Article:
Human birth is a singular thing in the animal world. Among the primates, human babies are the only ones born facing downward and away from the mother. They’re also the only ones who seriously threaten the lives of their mothers as they come down the birth canal. That’s because our heads are big. Very big. Freakishly big. One of the very recent evolutionary adaptations in Homo Sapiens is a pelvic gap in women that creates a larger birth canal, at the expense of a woman’s ability to walk. Women walk differently from men – much less efficiently – because they give birth to such large-headed children.
There’s two notable side-effects of this big-headed-ness. The first is well-known: women used to die in childbirth, regularly. Until the first decade of the 20th century, about one in one hundred pregnancies ended with the death of the mother. That’s an extraordinarily high rate, particularly given that a women might give birth to ten children over their lifetime. Now that we have survivable caesarian sections and all sorts of other medical interventions, death in childbirth is a hundred times rarer – perhaps 1 in 10,000 births. Nowhere else among the mammals can you find this kind of danger surrounding the delivery of offspring. This is the real high price we pay for being big-brained: we very nearly kill our mothers.
The second side-effect is less well-known, but so pervasive we simply accept it as a part of reality: humans need other humans to assist in childbirth. This isn’t true for any other mammal species – or any other species, period. But there are very few examples of cultures where women give childbirth by themselves (even in these cultures, solitary childbirth is considered aspirational). Until the 20th-century medicalization of pregnancy and childbirth, this was ‘women’s work’, and a thriving culture of midwives managed the hard work of delivery. (The image of the chain-smoking father, waiting nervously outside the maternity ward for news of his newborn child, is far older than the 20th century.)
For at least a few hundred thousand years – and probably a great deal longer than that – the act of childbirth has been intensely social. Women come together to help their sisters, cousins, and daughters pass through the dangers of labor and into motherhood. If you can’t rally your sisters together when you need them, childbirth will be a lonely and possibly lethal experience. This is what it means to be human: we entered the world because of the social capabilities of our mothers. Women who had strong social capabilities, women who could bring her sisters to her aid, would have an easier time in childbirth, and would be more likely to live through the experience, as would their children.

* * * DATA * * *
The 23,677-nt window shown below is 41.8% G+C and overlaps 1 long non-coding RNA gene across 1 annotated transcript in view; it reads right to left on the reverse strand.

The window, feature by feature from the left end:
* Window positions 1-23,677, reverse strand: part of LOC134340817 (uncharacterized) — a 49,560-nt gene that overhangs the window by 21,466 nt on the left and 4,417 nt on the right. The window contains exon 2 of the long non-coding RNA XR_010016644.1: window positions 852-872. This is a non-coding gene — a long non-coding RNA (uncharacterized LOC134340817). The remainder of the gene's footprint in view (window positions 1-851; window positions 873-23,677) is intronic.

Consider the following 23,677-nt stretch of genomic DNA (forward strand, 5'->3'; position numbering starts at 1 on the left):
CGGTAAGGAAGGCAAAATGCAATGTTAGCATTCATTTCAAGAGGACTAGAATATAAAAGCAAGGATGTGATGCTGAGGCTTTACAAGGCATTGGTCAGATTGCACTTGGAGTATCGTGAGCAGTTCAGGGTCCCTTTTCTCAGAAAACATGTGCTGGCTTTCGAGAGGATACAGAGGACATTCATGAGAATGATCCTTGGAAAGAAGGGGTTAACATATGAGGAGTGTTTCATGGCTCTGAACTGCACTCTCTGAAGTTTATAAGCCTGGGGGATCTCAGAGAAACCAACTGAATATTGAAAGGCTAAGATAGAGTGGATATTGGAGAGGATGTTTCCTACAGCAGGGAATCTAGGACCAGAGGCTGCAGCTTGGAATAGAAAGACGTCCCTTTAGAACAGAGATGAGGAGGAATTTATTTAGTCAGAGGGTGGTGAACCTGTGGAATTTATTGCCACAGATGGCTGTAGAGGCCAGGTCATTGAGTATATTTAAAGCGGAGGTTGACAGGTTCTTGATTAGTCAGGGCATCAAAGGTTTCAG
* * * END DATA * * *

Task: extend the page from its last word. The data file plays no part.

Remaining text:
After the child has been born, mothers need even more help from their female peers; in the first few hours, when the mother is weak, other women must provide food and shelter. As that child grows, the mother will periodically need help with childcare, particularly if she’s just delivered another child. Mothers who can use their social capabilities to deliver these resources will thrive. Their children will thrive. This means that these capabilities tended to be passed down, through the generations. Just as men had their social skills honed by generations upon generations of resource warfare, women had their social skills sharpened by generations upon generations of childbirth and child raising.
All of this sounds very much as though it’s Not Politically Correct. Today, men raise children while women go to war. But our liberation from our biologically determined sex roles is a very recent thing. Yet behind this lies hundreds of thousands of generations of our ancestors who did use their skills along gender-specific lines. That’s left a mark; men tend to favor coordination in groups – whether that’s a war or a football match – while women tend to concentrate on building and maintaining a closely-linked web of social connections. Women seem to have a far greater sensitivity to these social connections than men do, but men can work together in a team – to slaughter the opponent (on the battlefield or the playing field).
The prefrontal cortex, that part of our brain sitting immediately behind our foreheads, and freakishly large in human beings when compared to chimpanzees, seems to be where this magic happens, where we keep these models of one another. Socialization has limits, because our brains can’t effectively grow much bigger. Big brains already nearly kill our mothers. Big brains consume about 25% of the energy in the food we eat, and our big brains aren’t even done growing until five years after we’re born – leaving us defenseless and helpless far longer than any other mammals. That’s another price we pay for being so social.
But we’re maxed out. We’ve reached the point of diminishing returns. If our heads get any bigger, there won’t be any mothers left living to raise us. So here we are, caught between war and womb, power and affection, coordination and affiliation. Ten thousand years ago, human tribes covered the planet, with each tribe circumscribed within population boundaries determined by the limits of our minds to know the minds of those around us. Caged by our capacity, it might have seemed as though humanity had reached a steady-state. The generations passed, but the social order never changed.
Then someone built a city.